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OU's Jeannine Rainbolt College of Education Raises Funds for Scholarships/Debt Forgiveness Program

FOR IMMEDIATE RELEASE

arm/6-23-14

Contact: OU Public Affairs, (405) 325-1701

NORMAN – University of Oklahoma President David L. Boren announced today that the Jeannine Rainbolt College of Education has raised $3.1 million thus far in its $10 million fundraising drive for scholarships, the focal point of which is a Debt Forgiveness Program for new teachers. 

The college’s new Debt Forgiveness Program will help address the challenge facing half of OU’s teaching graduates, who leave with as much as $21,000 in education loan debt.  The average starting teacher’s salary in Oklahoma is $31,000, which means that some graduates never catch up with their debt and later leave the teaching profession for more lucrative fields.

Under the program, education graduates who enter such high-need areas as science, mathematics, world languages, special education or early childhood education can apply for up to $5,000 of debt forgiveness each year for four years, capping at $20,000.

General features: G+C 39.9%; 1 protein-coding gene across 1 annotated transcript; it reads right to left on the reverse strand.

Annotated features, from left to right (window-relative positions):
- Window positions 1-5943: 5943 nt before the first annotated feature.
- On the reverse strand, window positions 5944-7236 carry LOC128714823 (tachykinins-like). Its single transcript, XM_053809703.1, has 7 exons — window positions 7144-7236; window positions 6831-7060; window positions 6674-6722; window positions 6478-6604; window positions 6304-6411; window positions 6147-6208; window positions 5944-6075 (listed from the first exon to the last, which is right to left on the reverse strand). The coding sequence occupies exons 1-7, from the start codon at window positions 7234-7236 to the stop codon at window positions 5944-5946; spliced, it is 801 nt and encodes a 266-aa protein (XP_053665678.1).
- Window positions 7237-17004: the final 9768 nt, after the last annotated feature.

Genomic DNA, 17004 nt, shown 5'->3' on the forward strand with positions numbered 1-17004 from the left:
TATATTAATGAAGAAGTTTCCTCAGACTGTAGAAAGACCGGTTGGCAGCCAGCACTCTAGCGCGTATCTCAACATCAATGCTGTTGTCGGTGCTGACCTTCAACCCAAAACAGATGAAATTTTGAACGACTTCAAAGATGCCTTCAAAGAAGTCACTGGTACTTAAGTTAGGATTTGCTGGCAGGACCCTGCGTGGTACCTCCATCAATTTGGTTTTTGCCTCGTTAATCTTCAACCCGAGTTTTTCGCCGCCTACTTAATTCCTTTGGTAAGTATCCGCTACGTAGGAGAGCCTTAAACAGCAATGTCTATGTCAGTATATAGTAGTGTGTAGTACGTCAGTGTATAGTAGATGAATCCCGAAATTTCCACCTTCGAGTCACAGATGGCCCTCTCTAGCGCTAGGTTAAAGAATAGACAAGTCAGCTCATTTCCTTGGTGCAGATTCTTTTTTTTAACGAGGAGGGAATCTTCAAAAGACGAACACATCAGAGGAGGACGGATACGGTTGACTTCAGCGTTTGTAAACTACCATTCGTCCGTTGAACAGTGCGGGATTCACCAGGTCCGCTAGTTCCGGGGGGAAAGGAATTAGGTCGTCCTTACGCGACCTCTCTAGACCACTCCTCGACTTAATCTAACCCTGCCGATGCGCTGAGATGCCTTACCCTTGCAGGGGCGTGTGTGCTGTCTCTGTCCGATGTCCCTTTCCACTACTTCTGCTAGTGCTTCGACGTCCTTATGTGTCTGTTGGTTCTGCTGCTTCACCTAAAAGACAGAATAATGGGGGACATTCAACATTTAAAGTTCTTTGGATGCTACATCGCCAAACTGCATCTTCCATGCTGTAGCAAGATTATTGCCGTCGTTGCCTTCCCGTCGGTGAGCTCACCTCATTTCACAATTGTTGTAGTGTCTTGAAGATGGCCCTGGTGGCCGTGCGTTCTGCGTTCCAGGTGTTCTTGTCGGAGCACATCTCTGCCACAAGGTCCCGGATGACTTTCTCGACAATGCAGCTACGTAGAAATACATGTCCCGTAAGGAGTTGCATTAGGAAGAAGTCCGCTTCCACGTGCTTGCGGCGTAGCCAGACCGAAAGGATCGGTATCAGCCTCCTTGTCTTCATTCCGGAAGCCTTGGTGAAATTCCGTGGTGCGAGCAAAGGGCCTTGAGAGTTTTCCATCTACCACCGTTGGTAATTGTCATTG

“This innovative new initiative for ‘debt-free teachers’ will help keep talented newly graduated teachers in our state,” Boren said.

Recipients are asked to stay in the teaching profession for a minimum of four years, which is an important statistic threshold, said Education Dean Gregg Garn. Research shows that teachers who remain in the field beyond three years have a much greater chance of becoming lifelong education professionals. 

The idea for the effort came when Garn learned a good friend in the medical profession was leaving Oklahoma to take a job at an out-of-state rural Indian Health Services clinic that offered a similar debt forgiveness program.

“It really got me thinking about how we might adapt this to get teachers to stay in Oklahoma,” Garn said, explaining that Oklahoma often loses its best young educators to other states paying more competitive salaries. Also, OU students who might have a vocation for teaching often enter other degree programs due to fears about debt and earning potential.

The program may be the first of its kind among the nation’s colleges of education, Garn said.  The campaign for the Debt Forgiveness Program already is attracting several lead gifts. 

Donors are encouraged by the fact that their monies will be invested in someone who has already graduated college and is committed to helping Oklahoma schoolchildren in some of our state’s greatest areas of need.

“Everyone we have talked to has said, ‘This is a great idea,’ Garn said. “We can really fill some important workforce development needs in this state.”

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